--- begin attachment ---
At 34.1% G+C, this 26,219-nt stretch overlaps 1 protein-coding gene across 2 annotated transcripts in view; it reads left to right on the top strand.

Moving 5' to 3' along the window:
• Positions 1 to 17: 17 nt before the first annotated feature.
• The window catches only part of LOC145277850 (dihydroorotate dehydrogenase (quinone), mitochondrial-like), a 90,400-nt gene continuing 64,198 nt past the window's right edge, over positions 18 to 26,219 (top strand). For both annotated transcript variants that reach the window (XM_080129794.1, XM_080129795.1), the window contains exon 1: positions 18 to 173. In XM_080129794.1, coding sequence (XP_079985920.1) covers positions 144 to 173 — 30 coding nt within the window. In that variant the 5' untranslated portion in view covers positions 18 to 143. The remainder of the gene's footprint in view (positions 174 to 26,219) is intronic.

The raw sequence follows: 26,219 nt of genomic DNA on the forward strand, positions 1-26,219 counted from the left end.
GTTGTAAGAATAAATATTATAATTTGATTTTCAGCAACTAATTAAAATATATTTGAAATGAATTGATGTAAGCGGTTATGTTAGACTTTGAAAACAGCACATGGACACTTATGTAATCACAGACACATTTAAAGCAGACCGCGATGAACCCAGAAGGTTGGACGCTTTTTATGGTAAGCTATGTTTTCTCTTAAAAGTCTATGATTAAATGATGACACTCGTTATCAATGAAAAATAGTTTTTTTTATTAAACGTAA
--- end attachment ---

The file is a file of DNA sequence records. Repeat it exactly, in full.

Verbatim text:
At 34.1% G+C, this 26,219-nt stretch overlaps 1 protein-coding gene across 2 annotated transcripts in view; it reads left to right on the top strand.

Moving 5' to 3' along the window:
• Positions 1 to 17: 17 nt before the first annotated feature.
• The window catches only part of LOC145277850 (dihydroorotate dehydrogenase (quinone), mitochondrial-like), a 90,400-nt gene continuing 64,198 nt past the window's right edge, over positions 18 to 26,219 (top strand). For both annotated transcript variants that reach the window (XM_080129794.1, XM_080129795.1), the window contains exon 1: positions 18 to 173. In XM_080129794.1, coding sequence (XP_079985920.1) covers positions 144 to 173 — 30 coding nt within the window. In that variant the 5' untranslated portion in view covers positions 18 to 143. The remainder of the gene's footprint in view (positions 174 to 26,219) is intronic.

The raw sequence follows: 26,219 nt of genomic DNA on the forward strand, positions 1-26,219 counted from the left end.
GTTGTAAGAATAAATATTATAATTTGATTTTCAGCAACTAATTAAAATATATTTGAAATGAATTGATGTAAGCGGTTATGTTAGACTTTGAAAACAGCACATGGACACTTATGTAATCACAGACACATTTAAAGCAGACCGCGATGAACCCAGAAGGTTGGACGCTTTTTATGGTAAGCTATGTTTTCTCTTAAAAGTCTATGATTAAATGATGACACTCGTTATCAATGAAAAATAGTTTTTTTTATTAAACGTAA